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Geissler tube




Geissler tube
A late 19th-century Geissler tube used for teaching purposes
Credit: The Cathode Ray Tube site

A forerunner of the modern electron tube, invented in 1857 by Heinrich Geissler (1814–1879). It is a glass tube containing a gas at low pressure which glows with a characteristic color when a high voltage is applied to the metal electrodes at the ends of the tube. Modified forms of the Geissler tube are used as spectroscopic light sources and in neon or argon signs.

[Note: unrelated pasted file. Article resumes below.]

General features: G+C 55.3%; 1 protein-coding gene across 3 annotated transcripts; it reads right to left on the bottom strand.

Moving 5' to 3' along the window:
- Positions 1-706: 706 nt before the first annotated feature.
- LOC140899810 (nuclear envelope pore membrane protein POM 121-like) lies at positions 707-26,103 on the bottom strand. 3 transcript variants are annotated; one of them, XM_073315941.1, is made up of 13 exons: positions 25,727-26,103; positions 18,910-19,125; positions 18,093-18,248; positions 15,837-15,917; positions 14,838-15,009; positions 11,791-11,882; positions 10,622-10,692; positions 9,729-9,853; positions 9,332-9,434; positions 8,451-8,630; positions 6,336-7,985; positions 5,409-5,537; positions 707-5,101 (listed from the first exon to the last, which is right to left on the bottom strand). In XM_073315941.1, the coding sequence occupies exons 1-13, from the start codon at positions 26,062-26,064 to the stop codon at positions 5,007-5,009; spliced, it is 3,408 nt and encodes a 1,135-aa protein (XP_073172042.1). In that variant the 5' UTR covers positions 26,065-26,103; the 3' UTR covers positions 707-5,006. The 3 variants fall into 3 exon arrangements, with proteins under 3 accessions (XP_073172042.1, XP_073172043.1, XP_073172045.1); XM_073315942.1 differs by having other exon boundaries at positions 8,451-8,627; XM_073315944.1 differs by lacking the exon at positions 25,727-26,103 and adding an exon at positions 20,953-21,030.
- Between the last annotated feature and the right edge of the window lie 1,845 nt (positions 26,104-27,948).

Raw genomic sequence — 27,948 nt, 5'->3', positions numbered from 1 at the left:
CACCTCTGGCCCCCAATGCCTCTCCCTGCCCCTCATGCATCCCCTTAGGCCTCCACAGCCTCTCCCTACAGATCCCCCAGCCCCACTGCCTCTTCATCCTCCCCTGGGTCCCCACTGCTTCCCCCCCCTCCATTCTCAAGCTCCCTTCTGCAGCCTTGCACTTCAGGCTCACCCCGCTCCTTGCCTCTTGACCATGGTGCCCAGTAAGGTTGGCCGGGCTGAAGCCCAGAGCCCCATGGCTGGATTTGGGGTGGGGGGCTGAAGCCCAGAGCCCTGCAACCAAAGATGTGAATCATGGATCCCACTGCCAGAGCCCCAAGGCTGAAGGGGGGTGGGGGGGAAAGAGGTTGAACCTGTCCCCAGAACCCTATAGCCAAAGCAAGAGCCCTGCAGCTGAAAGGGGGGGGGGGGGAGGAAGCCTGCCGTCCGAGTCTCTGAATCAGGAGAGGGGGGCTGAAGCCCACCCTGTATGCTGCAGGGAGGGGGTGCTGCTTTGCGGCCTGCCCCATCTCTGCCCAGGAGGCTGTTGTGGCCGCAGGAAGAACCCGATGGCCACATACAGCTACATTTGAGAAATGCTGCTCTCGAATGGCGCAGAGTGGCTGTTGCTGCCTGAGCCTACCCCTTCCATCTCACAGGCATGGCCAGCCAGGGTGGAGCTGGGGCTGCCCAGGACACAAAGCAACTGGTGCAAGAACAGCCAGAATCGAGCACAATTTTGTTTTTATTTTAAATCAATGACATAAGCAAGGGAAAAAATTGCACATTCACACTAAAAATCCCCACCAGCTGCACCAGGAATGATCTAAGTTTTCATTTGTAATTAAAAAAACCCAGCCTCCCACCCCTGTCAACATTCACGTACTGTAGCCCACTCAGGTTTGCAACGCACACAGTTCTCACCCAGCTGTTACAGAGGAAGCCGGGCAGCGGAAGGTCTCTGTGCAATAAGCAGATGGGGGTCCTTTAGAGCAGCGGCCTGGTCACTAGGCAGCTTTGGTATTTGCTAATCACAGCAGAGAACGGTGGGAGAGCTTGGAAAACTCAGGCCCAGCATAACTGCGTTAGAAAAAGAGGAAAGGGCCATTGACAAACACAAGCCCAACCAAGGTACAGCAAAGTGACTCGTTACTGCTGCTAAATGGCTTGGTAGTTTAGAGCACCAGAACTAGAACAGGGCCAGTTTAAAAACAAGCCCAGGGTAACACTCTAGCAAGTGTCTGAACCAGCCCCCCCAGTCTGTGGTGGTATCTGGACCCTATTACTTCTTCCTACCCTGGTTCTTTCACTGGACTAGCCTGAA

Related categories

   • ATOMIC AND NUCLEAR PHYSICS
   • ELECTRICITY AND MAGNETISM
   • ELECTRONICS AND SEMICONDUCTORS